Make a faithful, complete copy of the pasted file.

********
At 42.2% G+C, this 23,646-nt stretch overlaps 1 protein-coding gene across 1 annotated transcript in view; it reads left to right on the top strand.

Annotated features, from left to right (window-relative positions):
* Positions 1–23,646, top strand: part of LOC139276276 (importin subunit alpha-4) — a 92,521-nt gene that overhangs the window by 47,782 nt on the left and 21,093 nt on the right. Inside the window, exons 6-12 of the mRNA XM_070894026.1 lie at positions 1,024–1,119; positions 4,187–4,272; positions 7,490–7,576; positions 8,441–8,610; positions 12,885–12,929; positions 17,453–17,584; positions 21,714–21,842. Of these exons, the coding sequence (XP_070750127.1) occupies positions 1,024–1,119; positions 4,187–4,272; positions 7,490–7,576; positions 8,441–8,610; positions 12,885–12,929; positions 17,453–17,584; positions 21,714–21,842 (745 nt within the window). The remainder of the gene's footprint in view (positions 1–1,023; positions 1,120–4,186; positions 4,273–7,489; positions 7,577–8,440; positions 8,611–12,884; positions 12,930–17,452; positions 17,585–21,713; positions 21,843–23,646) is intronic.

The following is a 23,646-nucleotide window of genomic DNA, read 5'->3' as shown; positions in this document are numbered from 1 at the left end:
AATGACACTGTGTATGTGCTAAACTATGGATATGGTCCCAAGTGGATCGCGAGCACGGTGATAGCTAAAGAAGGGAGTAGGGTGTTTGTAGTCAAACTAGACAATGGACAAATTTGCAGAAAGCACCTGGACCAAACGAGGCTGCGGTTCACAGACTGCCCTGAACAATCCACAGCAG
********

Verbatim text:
At 42.2% G+C, this 23,646-nt stretch overlaps 1 protein-coding gene across 1 annotated transcript in view; it reads left to right on the top strand.

Annotated features, from left to right (window-relative positions):
* Positions 1–23,646, top strand: part of LOC139276276 (importin subunit alpha-4) — a 92,521-nt gene that overhangs the window by 47,782 nt on the left and 21,093 nt on the right. Inside the window, exons 6-12 of the mRNA XM_070894026.1 lie at positions 1,024–1,119; positions 4,187–4,272; positions 7,490–7,576; positions 8,441–8,610; positions 12,885–12,929; positions 17,453–17,584; positions 21,714–21,842. Of these exons, the coding sequence (XP_070750127.1) occupies positions 1,024–1,119; positions 4,187–4,272; positions 7,490–7,576; positions 8,441–8,610; positions 12,885–12,929; positions 17,453–17,584; positions 21,714–21,842 (745 nt within the window). The remainder of the gene's footprint in view (positions 1–1,023; positions 1,120–4,186; positions 4,273–7,489; positions 7,577–8,440; positions 8,611–12,884; positions 12,930–17,452; positions 17,585–21,713; positions 21,843–23,646) is intronic.

The following is a 23,646-nucleotide window of genomic DNA, read 5'->3' as shown; positions in this document are numbered from 1 at the left end:
AATGACACTGTGTATGTGCTAAACTATGGATATGGTCCCAAGTGGATCGCGAGCACGGTGATAGCTAAAGAAGGGAGTAGGGTGTTTGTAGTCAAACTAGACAATGGACAAATTTGCAGAAAGCACCTGGACCAAACGAGGCTGCGGTTCACAGACTGCCCTGAACAATCCACAGCAG